The “Inhumane” Treatment of Japanese Death Row Inmates

The “Inhumane” Treatment of Japanese Death Row Inmates
Photo: An execution room at the Tokyo detention house in Tokyo, Getty Images, NYPost 

Naomi Loond 

Asia and Human Rights Researcher, 

Global Human Rights Defence.

On November 5th in Japan, two inmates on death row sued the government over the “inhumane” treatment they received. The basis for the legal action is a consequence of a policy for death row prisoners in which they find out about their execution on the same day that it happens. 

Due to this policy, prisoners on death row are forced to live in fear of not knowing if today will be their last day to live. These two prisoners filed the lawsuit in a district court in Osaka for the reason that the same day execution policy does not give them time to file an objection. 

In Japan, the capital punishment is hanging. Majority of people in Japan - as seen on public polling - agree with the capital punishment for murder and drug offences. However, this doesn’t include if people agree with the treatment of the inmates. Currently, there are 112 people on death row living in constant fear. Their families are also frightened, and in some cases they are not notified until after the execution has occurred.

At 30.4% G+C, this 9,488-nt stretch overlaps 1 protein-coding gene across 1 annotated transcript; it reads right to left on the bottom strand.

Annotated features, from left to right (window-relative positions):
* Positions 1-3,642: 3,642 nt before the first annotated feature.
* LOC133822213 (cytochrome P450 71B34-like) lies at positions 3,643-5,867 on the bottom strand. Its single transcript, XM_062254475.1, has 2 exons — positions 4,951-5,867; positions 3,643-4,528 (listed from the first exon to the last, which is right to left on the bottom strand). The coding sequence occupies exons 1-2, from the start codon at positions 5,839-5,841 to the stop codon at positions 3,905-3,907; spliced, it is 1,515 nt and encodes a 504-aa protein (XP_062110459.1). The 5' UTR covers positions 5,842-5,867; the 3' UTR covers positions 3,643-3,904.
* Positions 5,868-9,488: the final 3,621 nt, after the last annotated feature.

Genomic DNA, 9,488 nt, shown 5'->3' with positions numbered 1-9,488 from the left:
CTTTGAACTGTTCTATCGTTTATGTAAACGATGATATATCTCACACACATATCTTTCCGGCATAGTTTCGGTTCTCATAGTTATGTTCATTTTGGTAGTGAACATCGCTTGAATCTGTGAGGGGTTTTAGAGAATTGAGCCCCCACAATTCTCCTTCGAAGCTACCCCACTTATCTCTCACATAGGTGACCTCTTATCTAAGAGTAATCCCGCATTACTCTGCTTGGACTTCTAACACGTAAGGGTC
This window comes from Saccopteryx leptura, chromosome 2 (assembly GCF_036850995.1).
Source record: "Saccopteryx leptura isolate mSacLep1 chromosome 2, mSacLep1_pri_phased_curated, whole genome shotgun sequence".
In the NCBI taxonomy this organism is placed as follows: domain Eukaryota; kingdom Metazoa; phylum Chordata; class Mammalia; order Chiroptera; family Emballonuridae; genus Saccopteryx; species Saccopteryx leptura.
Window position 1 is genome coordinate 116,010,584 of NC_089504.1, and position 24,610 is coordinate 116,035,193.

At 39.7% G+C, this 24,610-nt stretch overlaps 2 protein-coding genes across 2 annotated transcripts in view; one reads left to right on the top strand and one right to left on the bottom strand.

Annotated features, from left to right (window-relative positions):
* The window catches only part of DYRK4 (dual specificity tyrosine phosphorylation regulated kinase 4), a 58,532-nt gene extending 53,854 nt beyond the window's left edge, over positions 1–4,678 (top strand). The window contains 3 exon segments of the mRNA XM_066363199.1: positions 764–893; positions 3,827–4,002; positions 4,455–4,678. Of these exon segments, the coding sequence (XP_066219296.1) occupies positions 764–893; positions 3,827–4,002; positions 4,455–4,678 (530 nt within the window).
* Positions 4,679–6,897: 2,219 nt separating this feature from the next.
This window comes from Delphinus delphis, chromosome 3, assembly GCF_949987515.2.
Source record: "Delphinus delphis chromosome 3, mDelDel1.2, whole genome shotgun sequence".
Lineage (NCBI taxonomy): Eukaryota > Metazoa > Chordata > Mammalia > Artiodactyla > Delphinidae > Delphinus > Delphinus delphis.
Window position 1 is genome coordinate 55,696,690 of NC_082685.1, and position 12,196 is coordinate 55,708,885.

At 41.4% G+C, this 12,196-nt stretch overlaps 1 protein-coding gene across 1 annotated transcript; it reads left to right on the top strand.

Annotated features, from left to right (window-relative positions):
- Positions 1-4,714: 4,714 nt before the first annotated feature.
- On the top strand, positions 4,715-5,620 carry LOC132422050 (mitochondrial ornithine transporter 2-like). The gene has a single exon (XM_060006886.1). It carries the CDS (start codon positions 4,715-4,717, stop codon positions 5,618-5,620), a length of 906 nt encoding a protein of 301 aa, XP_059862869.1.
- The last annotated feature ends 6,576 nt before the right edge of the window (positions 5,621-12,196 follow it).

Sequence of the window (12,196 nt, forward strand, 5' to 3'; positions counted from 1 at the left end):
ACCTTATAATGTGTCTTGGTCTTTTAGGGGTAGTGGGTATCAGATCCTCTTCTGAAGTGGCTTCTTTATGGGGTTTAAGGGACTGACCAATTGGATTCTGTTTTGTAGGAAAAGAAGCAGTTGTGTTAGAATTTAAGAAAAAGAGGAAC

These two inmates have asked the court for monetary compensation, and change of this specific policy. Amnesty International - a human rights organization - has also called them out for their treatment of prisoners and demand change from the government.  

Sources and Further Reading: 

Hodge, M. (2018). Japan’s death row executes inmates without any warning. Retrieved 8 November 2021, from 

Lies, E. (2021). Japan death row inmates sue over 'inhumane' same-day notification. Retrieved 8 November 2021, from 

Suliman, A. (2021). Japanese death row inmates sue over same-day notification of executions. Retrieved 8 November 2021, from